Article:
.. ..$252,718.. .. .. ..3.. .. ..2

.. ..$221,456.. .. .. ..4.. .. ..3

.. ..$191,666.. .. .. ..7.. .. ..0

.. ..$154,168.. .. .. .19.. .. ..1

.. ..$109,810.. .. .. .38.. .. ..0

.. ..$276,499.. .. .. ..7.. .. ..2

.. ..$173,719.. .. .. .19.. .. ..1

.. ..$232,567.. .. .. .13.. .. ..1

.. ..$183,384.. .. .. .31.. .. ..1

.. ..$195,007.. .. .. .31.. .. ..1

.. ...$59,983.. .. .. 128.. .. ..0

.. ..$100,825.. .. .. .96.. .. ..0

.. ..$164,996.. .. .. .72.. .. ..0

.. ..$150,977.. .. .. .93.. .. ..0

.. ..$838,249.. .. .. ..6.. .. ..2

.. ..$332,076.. .. .. .14.. .. ..0

Totals: 24 years, $4,399,154 in earnings, 19 victories

Year by year in the U.S. Open

Yr.. ..Fin.. .. ..Site

66.. ..T61*.. .. .Olympic

71.. ..T19.. .. ..Merion

72.. ..T36.. .. ..Pebble Beach

73.. ..T20.. .. ..Oakmont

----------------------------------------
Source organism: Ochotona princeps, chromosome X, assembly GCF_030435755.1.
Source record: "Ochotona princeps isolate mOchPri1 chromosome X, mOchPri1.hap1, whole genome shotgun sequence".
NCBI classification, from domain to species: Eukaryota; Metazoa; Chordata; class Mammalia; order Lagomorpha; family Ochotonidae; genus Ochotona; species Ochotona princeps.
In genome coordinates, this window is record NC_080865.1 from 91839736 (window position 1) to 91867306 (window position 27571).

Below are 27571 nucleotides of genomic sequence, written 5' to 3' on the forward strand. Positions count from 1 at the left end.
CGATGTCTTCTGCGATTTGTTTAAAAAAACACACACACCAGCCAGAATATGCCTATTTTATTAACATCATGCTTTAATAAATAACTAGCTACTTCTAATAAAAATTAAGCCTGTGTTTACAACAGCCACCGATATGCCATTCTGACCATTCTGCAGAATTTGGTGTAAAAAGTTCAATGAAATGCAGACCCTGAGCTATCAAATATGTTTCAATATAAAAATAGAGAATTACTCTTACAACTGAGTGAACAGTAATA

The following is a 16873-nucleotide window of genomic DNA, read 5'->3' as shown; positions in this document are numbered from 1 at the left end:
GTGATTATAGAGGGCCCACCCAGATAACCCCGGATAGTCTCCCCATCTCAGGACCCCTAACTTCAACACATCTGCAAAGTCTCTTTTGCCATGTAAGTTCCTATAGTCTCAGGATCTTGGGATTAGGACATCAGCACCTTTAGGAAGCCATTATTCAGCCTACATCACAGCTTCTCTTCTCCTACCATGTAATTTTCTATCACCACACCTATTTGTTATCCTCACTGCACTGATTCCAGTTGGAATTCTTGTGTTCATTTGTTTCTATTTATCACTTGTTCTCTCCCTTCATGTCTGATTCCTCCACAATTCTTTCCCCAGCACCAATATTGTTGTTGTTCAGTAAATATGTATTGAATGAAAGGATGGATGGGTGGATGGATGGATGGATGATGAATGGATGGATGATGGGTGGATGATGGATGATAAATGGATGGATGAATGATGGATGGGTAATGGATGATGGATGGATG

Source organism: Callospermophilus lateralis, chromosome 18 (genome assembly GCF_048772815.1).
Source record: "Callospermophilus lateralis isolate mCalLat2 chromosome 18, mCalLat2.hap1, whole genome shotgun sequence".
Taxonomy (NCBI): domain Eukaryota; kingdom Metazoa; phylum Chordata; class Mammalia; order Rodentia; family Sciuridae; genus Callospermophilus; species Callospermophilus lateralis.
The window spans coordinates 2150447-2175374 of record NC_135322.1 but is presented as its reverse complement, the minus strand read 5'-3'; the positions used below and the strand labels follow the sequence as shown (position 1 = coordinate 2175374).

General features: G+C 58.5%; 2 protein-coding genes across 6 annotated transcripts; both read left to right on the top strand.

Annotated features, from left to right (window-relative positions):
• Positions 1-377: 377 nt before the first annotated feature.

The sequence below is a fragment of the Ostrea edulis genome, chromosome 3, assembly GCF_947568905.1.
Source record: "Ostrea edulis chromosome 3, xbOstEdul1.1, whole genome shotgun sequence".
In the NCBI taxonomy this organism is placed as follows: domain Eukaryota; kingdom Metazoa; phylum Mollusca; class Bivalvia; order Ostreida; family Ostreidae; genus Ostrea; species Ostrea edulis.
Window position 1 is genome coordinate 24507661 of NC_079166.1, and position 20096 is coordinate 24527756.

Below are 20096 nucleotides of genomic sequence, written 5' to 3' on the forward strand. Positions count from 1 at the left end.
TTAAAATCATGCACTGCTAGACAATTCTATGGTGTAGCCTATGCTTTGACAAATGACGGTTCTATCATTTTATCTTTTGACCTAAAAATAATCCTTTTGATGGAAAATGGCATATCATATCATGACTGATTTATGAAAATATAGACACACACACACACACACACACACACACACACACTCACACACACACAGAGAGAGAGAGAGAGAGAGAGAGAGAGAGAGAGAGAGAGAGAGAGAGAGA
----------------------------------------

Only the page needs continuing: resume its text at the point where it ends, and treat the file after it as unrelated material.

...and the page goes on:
74.. ..Won.. .. ..Winged Foot

75.. ..T3.. .. .. Medinah

76.. ..T26.. .. ..Atlanta Athletic

77.. ..T41.. .. ..Southern Hills

78.. ..T4.. .. ...Cherry Hills

79.. ..Won.. .. ..Inverness

80.. ..T8.. .. .. Baltusrol

81.. ..T58.. .. ..Merion

82.. ..T39.. .. ..Pebble Beach

83.. ..T39.. .. ..Oakmont

84.. ..6.. .. .. .Winged Foot

85.. ..14.. .. .. Oakland Hills

86.. ..MC.. .. .. Shinnecock Hills

87.. ..MC.. .. .. Olympic

88.. . T17.. .. ..The Country Club

89.. ..T54.. .. ..Oak Hill

90.. ..Won.. .. ..Medinah

*--Amateur.. .. MC-Missed Cut